Combined with the boot options, this means that you can run Puppy from any writable storage device. This flexibility makes Puppy handy for a live USB. Or as a rescue system. It also means you can run Puppy on any old computer, regardless of the aging devices it supports.

I often use Puppy as a live USB stick on others’ computers. It makes for a portable, fast-and-light Linux I can run on a public computer at a cafe or library. Puppy requires little space so it leaves lots of room available for storage on its thumb drive.

For quick, easy install of apps, Puppy supports squash files. These are read-only compressed files that contain a set of related programs. Instead of installing related programs one by one with the Puppy Package Manager, you can add the entire group merely by adding a squash file to the boot directory.

Squash files make for easy installation of tools that are often used together. For example, one squash file adds Libreoffice and all its office tools to Puppy.

If you need help installing or configuring Puppy, it comes from two primary sources. First, you typically interact with Puppy through its dialogues, all of which have embedded explanations. Second, you can ask any question in the active The Puppy forum. Part of the fun of working with Puppy is its enthusiastic online community.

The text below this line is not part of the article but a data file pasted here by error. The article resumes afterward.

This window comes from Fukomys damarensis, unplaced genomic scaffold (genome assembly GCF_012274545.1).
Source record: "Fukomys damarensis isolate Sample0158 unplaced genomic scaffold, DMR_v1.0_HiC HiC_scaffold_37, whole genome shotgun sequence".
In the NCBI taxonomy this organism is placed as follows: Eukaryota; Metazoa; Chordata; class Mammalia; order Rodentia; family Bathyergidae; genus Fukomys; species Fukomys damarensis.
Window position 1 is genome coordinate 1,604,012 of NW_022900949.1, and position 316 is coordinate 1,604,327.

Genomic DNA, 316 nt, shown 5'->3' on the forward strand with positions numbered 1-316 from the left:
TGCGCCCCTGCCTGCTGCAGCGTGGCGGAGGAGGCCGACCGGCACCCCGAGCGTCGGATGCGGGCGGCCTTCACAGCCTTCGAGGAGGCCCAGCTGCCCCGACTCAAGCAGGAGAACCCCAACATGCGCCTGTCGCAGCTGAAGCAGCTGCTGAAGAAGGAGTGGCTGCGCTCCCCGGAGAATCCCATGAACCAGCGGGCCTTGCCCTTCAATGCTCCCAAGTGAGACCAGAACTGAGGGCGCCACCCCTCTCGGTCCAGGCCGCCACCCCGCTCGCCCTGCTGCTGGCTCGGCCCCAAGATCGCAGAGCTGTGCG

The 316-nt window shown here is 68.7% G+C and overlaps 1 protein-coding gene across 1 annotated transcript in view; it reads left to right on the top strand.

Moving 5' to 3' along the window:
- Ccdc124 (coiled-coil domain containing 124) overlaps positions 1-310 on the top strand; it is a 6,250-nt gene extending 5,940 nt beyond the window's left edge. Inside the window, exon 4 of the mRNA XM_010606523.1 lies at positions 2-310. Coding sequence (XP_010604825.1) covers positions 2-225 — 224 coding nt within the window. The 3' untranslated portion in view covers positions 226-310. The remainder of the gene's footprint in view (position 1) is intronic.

Puppy Saves Old Computers

Given Puppy’s small size, speed, and flexibility, it’s well suited to bringing old computers back to life. You can take a really old computer – up to twenty years old – and refurbish it into a useful machine.

Why not grab that old PC from your garage or attic and put it to use again? Puppy makes it feasible.

If you haven’t refurbished before, be aware that there’s more to reusing old computers than just finding a distro that can fit into limited hardware resources. Puppy can help navigate the complexities of older kernels and bootstrap programs, obsolete BIOS firmware, old MBR disks, CPUs that lack features like PAE and SSE3, 32-bit addressing, legacy devices, and more.

Many modern Linux distributions don't give you these options. The assumption is that you're running on current equipment. If you aren't, the burden is all on you to figure it out. Puppy makes this easier because it's tailored for aging computers.